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Acid Dreams: The Complete Social History of LSD: The CIA, the Sixties, and Beyond Paperback

ISBN-13: 978-0802130624 ISBN-10: 0802130623 Edition: Revised

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Product Details

  • Paperback: 384 pages
  • Publisher: Grove Press; Revised edition (January 21, 1994)
  • Language: English
  • ISBN-10: 0802130623
  • ISBN-13: 978-0802130624
  • Product Dimensions: 9.1 x 6 x 1.1 inches
  • Shipping Weight: 1.2 pounds (View shipping rates and policies)
  • Average Customer Review: 4.8 out of 5 stars  See all reviews (63 customer reviews)
  • Amazon Best Sellers Rank: #28,921 in Books (See Top 100 in Books)

Editorial Reviews

From Publishers Weekly

This fascinating study examines how the CIA tested LSD on unwitting residents of Greenwich Village and San Francisco. Of particular interest are profiles of Timothy Leary, LSD chemist Ronald Stark and others.
Copyright 1992 Reed Business Information, Inc.

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Customer Reviews

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Be this book.
Mr Potato Head
The fifth chapter of this book is entitled "The All-American Trip", detailing the rise of the Merry Pranksters who followed Ken Kesey.
New Age of Barbarism
This is my third copy of this book.
Linda D. Morisch

Most Helpful Customer Reviews

72 of 76 people found the following review helpful By Mr Potato Head on September 5, 1999
Format: Paperback
This is surprisingly one of the best books I have read. The authors give a colorfully accurate account of the events that occured decades ago, all of which still echo into our current era. It covers the origin of LSD, as a drug the CIA funded research on for use as a tool for mind control applications using civilians and military personnel as test subjects. At the very outset, it was obvious that the CIA was well aware of the potential power of this substance in its ability to wreak havoc on the collective psyche, to shatter current assumptions and threaten cherished ego boundaries. Yet, eventually it became available to the masses who would come to extol it's use religiously and rise to the groundswell of counterculture in the 60's. This book, more than any other source I have encountered, explores the underlying causes of the demise of the cultural/political/self re-evolution of that time and gives us pause to reflect on the politics of consciousness - to see who really won The War Of The Mind. Proof again that truth <however relative> is stranger than fiction. Be this book.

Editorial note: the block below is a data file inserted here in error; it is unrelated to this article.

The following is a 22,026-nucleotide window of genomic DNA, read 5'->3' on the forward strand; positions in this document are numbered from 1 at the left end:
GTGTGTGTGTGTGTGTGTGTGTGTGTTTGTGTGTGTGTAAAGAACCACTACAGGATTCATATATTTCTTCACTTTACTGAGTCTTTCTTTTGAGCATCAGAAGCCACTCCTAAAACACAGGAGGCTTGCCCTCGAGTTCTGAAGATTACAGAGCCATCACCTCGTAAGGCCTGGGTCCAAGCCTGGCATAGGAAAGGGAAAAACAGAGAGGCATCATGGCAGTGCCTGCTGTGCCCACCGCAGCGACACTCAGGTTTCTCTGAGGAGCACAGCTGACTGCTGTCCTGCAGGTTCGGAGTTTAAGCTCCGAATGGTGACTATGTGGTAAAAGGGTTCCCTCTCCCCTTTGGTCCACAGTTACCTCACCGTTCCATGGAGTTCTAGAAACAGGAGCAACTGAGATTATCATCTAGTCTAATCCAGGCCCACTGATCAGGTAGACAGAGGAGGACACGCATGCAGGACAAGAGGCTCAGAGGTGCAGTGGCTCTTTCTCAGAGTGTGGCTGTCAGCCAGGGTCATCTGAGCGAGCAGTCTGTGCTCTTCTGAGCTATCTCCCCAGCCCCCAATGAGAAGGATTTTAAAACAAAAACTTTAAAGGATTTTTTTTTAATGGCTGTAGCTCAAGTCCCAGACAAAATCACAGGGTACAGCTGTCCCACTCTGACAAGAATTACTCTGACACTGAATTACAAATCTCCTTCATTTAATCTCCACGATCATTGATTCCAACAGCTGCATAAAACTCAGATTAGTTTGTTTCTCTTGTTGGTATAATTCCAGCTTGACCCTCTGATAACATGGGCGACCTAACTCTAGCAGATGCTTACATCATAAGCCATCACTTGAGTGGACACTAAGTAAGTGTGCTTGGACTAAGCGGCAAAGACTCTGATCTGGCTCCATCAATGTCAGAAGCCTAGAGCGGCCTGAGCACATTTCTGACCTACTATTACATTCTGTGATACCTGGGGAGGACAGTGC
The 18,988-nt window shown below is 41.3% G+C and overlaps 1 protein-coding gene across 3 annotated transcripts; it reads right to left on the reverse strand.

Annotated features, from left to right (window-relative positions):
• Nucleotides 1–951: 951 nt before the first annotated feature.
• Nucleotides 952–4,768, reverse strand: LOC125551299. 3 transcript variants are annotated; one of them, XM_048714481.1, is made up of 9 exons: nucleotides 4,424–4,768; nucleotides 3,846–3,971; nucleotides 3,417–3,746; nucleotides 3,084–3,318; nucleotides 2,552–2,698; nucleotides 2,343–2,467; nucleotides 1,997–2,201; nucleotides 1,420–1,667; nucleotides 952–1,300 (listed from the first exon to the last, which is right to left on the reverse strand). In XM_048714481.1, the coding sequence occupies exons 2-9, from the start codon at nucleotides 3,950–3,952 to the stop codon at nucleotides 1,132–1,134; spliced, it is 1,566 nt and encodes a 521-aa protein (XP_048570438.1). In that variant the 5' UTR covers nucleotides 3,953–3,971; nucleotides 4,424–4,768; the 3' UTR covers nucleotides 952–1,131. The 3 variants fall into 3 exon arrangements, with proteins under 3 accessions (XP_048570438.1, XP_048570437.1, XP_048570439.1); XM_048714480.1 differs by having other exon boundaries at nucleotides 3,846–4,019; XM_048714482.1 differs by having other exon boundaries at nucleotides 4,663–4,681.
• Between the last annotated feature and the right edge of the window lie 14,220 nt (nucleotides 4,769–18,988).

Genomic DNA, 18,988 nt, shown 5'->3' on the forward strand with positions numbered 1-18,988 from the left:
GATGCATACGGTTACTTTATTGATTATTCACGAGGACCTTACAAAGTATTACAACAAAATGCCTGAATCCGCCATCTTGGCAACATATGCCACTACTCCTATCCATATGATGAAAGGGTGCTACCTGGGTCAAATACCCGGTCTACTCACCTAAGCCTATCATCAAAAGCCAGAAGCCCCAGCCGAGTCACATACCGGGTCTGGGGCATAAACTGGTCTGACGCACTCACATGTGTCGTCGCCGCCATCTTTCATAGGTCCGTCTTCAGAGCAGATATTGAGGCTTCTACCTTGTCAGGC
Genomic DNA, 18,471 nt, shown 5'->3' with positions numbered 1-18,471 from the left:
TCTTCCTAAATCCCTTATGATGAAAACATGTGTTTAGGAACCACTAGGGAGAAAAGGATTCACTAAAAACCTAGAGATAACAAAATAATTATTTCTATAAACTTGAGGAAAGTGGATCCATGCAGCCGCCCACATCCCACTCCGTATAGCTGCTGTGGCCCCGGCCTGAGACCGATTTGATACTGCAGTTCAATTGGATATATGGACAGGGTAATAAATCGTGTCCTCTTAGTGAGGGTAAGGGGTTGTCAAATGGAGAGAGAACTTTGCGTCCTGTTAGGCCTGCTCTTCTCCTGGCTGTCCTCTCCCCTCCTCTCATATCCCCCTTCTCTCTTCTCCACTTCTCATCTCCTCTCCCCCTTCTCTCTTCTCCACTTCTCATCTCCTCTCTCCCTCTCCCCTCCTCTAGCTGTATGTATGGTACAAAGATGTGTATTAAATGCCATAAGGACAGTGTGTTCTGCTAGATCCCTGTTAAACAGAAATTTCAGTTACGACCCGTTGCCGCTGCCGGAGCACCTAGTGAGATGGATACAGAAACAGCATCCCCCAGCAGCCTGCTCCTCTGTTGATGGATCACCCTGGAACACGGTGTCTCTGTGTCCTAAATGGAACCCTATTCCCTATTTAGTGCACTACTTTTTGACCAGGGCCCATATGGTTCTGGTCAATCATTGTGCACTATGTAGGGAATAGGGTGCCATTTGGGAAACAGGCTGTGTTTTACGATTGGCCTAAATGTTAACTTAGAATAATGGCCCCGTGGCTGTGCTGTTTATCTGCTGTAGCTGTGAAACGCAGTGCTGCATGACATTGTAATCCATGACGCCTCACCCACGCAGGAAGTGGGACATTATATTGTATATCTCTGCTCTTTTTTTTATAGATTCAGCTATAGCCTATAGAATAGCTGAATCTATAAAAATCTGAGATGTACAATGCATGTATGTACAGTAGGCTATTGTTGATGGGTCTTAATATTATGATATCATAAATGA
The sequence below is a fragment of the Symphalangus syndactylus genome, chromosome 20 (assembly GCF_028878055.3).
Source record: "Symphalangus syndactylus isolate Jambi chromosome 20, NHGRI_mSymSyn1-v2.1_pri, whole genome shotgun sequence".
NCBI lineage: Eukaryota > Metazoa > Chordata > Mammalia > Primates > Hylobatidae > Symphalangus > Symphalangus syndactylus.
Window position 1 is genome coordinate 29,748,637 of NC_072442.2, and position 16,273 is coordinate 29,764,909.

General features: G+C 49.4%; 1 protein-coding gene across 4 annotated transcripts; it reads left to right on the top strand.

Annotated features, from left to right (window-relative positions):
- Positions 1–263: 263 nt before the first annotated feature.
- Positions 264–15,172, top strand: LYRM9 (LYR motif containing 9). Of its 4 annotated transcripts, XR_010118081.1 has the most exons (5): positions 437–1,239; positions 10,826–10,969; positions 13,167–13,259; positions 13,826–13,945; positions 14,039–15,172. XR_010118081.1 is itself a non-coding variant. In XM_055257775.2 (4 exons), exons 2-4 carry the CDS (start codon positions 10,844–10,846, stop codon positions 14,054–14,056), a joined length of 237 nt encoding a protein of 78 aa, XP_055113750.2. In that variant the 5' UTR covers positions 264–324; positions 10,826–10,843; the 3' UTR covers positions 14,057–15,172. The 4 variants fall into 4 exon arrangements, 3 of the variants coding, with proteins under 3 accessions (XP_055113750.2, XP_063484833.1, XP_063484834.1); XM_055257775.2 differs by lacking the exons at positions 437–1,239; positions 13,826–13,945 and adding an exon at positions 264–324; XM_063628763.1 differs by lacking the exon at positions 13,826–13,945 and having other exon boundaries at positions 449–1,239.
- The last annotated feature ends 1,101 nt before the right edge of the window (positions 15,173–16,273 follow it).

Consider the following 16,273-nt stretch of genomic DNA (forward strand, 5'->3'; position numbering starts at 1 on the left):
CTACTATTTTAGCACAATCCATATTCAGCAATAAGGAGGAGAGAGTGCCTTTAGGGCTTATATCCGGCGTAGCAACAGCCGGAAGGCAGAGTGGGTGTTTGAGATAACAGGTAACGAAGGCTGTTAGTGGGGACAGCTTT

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58 of 64 people found the following review helpful By Cathleen M. Walker VINE VOICE on August 6, 2001
Format: Paperback Verified Purchase
In 1969, the year of Woodstock, I was 16 years old. Acid Dreams actually takes us back, back, much further to the beginnings of the LSD phenomenon in America in the fifties, through the turbulent sixties, and beyond. I was completely mesmerized by energy and enthusiasm Lee injects into his prose. The history of the Baby Boom generation is not one to be dismissed lightly, as many try to do, especially those in positions of corporate power who would rather forget that "tune in, turn on, drop out," meant a diversion *away* from the great American past, consumerism, and corporate profit! If you aren't old enough to remember these times, and if you didn't learn about them in school (and I'll just bet you didn't!) this book should be mandatory reading in every high school! Because it condones and encourages the use of drugs? NO! Because it encourages critical thinking, questioning authority, and looking long and hard at the "war against drugs," which is nothing more, and nothing less, than a war for the *control* of who is going to make the money off them. That's not what LSD was about when it got away from the Government...for it was the Government that first brought LSD to these shores in an effort to control people to begin with. It flew in their faces as they watched the younger generation make it their own flight to freedom. The psychotic breakdowns of bad trips were largely scare tactics designed to put control back in the hands of the "experts" who originally "tabbed" thousands of people in this country without their knowledge and/or consent, which, with LSD, *creates* the paranoia of the "bad trip.Read more ›